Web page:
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I. Spectroscopic evidence for slow vibrational relaxation in excited electronic states of diatomics in rare gas solids. II. Static crystal field effects in the electronic spectra of isotopically mixed benzene crystals

Citation

Tinti, Dino Sabatino (1968) I. Spectroscopic evidence for slow vibrational relaxation in excited electronic states of diatomics in rare gas solids. II. Static crystal field effects in the electronic spectra of isotopically mixed benzene crystals. Dissertation (Ph.D.), California Institute of Technology. doi:10.7907/Q9F2-8F38. https://resolver.caltech.edu/CaltechTHESIS:03182014-134017900

Abstract

Part I

Studies of vibrational relaxation in excited electronic states of simple diatomic molecules trapped in solid rare-gas matrices at low temperatures are reported. The relaxation is investigated by monitoring the emission intensity from vibrational levels of the excited electronic state to vibrational levels of the ground electronic state. The emission was in all cases excited by bombardment of the doped rare-gas solid with X-rays.

The diatomics studied and the band systems seen are: N2, Vegard-Kaplan and Second Positive systems; O2, Herzberg system; OH and OD, A 2Σ+ - X2IIi system. The latter has been investigated only in solid Ne, where both emission and absorption spectra were recorded; observed fine structure has been partly interpreted in terms of slightly perturbed rotational motion in the solid. For N2, OH, and OD emission occurred from v' > 0, establishing a vibrational relaxation time in the excited electronic state of the order, of longer than, the electronic radiative lifetime. The relative emission intensity and decay times for different v' progressions in the Vegard-Kaplan system are found to depend on the rare-gas host and the N2 concentration, but are independent of temperature in the range 1.7°K to 30°K.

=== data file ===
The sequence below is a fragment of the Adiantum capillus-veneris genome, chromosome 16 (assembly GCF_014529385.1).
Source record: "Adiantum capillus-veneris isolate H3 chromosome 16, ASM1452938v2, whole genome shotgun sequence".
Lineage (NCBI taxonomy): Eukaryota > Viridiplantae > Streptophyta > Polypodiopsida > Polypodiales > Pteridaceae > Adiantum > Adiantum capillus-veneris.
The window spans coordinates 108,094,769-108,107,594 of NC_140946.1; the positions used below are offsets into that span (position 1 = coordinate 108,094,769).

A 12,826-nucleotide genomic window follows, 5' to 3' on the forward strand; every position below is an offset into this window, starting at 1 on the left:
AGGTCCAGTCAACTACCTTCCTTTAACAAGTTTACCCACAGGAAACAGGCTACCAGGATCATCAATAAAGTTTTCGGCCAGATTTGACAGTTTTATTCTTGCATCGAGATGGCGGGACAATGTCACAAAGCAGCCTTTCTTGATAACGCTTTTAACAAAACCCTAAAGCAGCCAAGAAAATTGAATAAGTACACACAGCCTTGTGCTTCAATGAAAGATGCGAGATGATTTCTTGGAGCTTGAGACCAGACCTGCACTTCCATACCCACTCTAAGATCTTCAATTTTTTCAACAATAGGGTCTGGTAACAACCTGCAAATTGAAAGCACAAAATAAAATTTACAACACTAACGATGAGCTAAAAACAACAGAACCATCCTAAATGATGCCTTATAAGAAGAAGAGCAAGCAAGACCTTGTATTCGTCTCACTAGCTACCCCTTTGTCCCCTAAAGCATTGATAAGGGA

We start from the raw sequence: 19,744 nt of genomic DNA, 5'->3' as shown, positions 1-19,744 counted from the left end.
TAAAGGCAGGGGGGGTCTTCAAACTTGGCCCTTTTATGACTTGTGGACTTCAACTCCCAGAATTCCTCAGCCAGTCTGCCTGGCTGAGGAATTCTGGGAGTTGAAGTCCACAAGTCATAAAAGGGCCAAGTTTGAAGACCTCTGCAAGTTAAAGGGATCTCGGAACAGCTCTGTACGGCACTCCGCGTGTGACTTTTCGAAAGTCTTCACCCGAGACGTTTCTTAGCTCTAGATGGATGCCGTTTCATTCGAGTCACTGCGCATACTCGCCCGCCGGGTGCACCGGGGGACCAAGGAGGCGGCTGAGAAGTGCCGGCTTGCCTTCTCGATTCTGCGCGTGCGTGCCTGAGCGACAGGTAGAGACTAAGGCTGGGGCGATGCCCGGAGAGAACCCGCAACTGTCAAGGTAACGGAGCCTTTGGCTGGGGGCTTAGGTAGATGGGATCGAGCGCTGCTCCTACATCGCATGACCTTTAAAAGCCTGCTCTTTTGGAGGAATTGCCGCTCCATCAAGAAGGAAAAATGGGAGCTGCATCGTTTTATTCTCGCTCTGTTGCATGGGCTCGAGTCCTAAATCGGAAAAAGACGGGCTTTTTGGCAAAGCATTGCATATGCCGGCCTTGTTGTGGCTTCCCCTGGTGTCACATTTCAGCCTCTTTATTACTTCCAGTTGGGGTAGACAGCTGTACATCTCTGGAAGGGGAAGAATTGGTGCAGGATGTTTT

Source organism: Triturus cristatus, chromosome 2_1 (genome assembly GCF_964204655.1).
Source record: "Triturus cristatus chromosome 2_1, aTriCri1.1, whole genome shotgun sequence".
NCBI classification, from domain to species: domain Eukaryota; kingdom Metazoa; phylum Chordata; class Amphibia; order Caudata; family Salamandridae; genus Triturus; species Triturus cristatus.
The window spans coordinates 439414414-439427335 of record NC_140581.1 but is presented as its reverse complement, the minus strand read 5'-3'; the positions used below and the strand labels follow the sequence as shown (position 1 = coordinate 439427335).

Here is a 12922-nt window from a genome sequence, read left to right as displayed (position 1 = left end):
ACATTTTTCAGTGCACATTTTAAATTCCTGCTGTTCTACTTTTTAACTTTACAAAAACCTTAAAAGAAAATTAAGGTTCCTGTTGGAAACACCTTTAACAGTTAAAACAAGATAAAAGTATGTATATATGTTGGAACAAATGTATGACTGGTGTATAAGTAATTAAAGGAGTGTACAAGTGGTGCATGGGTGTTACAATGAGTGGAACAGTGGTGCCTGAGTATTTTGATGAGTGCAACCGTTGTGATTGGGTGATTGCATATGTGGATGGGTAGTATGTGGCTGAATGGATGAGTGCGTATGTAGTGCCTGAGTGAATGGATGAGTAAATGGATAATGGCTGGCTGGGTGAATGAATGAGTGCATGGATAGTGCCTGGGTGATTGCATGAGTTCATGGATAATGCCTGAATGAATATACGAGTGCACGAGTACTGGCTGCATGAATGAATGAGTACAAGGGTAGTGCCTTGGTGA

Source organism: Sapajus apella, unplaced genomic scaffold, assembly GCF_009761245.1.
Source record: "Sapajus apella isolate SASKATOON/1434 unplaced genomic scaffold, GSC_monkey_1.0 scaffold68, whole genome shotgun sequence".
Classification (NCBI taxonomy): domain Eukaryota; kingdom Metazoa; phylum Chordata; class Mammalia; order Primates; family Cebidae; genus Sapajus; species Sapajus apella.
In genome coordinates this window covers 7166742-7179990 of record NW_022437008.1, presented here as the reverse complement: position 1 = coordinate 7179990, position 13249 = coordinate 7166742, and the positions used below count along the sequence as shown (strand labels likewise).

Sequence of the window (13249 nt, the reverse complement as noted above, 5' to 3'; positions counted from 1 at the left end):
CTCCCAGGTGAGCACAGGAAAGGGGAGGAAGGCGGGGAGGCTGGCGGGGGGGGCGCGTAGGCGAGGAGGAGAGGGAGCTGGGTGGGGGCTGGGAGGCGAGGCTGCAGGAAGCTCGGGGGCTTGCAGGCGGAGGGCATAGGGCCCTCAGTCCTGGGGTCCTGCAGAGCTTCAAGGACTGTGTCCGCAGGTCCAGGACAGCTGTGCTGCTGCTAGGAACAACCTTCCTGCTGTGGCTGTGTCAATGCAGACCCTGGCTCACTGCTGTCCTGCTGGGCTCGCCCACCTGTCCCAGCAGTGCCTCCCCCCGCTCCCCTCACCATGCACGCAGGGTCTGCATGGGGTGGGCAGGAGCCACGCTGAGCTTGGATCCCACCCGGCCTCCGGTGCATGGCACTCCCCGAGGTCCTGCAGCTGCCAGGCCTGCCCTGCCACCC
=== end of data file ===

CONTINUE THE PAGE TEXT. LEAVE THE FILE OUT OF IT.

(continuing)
Part II

Static crystal field effects on the absorption, fluorescence, and phosphorescence spectra of isotopically mixed benzene crystals were investigated. Evidence is presented which demonstrate that in the crystal the ground, lowest excited singlet, and lowest triplet states of the guest deviate from hexagonal symmetry. The deviation appears largest in the lowest triplet state and may be due to an intrinsic instability of the 3B1u state. High resolution absorption and phospho- rescence spectra are reported and analyzed in terms of site-splitting of degenerate vibrations and orientational effects. The guest phosphorescence lifetime for various benzene isotopes in C6D6 and sym-C6H3D3 hosts is presented and discussed.

Item Type:Thesis (Dissertation (Ph.D.))
Subject Keywords:Chemistry
Degree Grantor:California Institute of Technology
Division:Chemistry and Chemical Engineering
Major Option:Chemistry
Thesis Availability:Public (worldwide access)
Research Advisor(s):
  • Robinson, G. Wilse
Thesis Committee:
  • Unknown, Unknown
Defense Date:29 September 1967
Funders:
Funding AgencyGrant Number
CaltechUNSPECIFIED
NASAUNSPECIFIED
Atomic Energy CommisionUNSPECIFIED
NSFUNSPECIFIED
Army Research Office (ARO)UNSPECIFIED
Record Number:CaltechTHESIS:03182014-134017900
Persistent URL:https://resolver.caltech.edu/CaltechTHESIS:03182014-134017900
DOI:10.7907/Q9F2-8F38
Default Usage Policy:No commercial reproduction, distribution, display or performance rights in this work are provided.
ID Code:8142
Collection:CaltechTHESIS
Deposited By: Benjamin Perez
Deposited On:18 Mar 2014 22:01
Last Modified:21 Dec 2019 04:32

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